take it in myself. Alternatively, I might be a shredder and deal
with it in that way or I might be a dismantler. The great thing
about our option four is that it does offer a market value to
take over and a free take-back facility from 2002 which none of
the other options does.
62. Could I ask you the same questions I asked
the Retail Motor Industry Federation? At what point does free
take-back start? Does it start at the point when the vehicle is
delivered to someone who takes it, the dismantler or the shredder,
or does it start at the point of recovery from the end user?
(Mr Macgowan) The ELV directive states that delivery
must be at no cost to the last owner. All of the other Member
States interpret that to mean that the last owner is responsible
to deliver the vehicle to the place where it is going to go but
then there is no cost. I hope that answers your question.
63. If dismantlers reject ELVs, with what they
consider to be negative values for them, why under your scheme
are shredders obliged to take those vehicles?
(Mr Everitt) The whole aim is that there should be
somewhere where the owner can take their vehicle back free. Therefore,
there has to be one player out there who has that obligation.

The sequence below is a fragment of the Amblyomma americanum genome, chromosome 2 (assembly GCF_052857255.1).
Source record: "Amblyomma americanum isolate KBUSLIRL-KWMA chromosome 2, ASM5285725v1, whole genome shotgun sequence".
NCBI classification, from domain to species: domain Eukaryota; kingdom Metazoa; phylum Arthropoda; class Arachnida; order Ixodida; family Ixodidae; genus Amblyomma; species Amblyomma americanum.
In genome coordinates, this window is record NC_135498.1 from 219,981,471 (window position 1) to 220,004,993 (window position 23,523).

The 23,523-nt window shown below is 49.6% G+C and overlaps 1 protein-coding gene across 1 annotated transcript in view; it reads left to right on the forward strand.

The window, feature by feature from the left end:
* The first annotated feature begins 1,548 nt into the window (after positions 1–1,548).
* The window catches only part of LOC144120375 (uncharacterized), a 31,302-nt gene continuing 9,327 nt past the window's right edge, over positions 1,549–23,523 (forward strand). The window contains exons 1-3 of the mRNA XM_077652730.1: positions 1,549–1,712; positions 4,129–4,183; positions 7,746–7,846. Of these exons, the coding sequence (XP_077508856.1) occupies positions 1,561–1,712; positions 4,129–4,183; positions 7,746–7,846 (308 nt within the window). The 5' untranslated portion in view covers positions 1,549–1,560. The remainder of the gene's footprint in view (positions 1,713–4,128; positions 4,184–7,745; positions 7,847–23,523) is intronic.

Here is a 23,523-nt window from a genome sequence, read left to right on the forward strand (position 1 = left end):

The central theme of this approach is that the vehicle is going
to the people with the best ability to extract value. Analysis
that we have done shows a complete vehicle delivered directly
to a shredder has more value than a hulk that has already been
dismantled going to a shredder. The shredder is in the best possible
position to extract the maximum value from that vehicle so it
seems to us most appropriate that it is the least cost method
of taking back vehicles at the end of their lives. By providing
the obligation on a shredder, we supply him with a high quality
flow of complete vehicles from which he can extract value and
the motor manufacturer from 2007 is there to underwrite any deficit
should that be the case.
64. Perhaps we can move to underwriting. We
have established that differentiating between vehicles having
positive and negative values is not an exact science. They have
a positive value to one operator and a negative value to someone
else. You have drawn out the distinction between what may be in
the commercial interests of a dismantler compared to the interests
of a shredder. Could you explain the mechanism that you would
see for being the final arbiter of that? The dismantler has made
a commercial decision so he or she does not need an arbiter. When
it comes to the shredder, who decides whether, to the shredder,
that has a positive value or a negative value?
(Mr Everitt) As we have set out in our proposals,
there should be some independent assessment through government,
not to determine whether a vehicle does or does not have a value,
but to determine whether or not the shredding industry is or is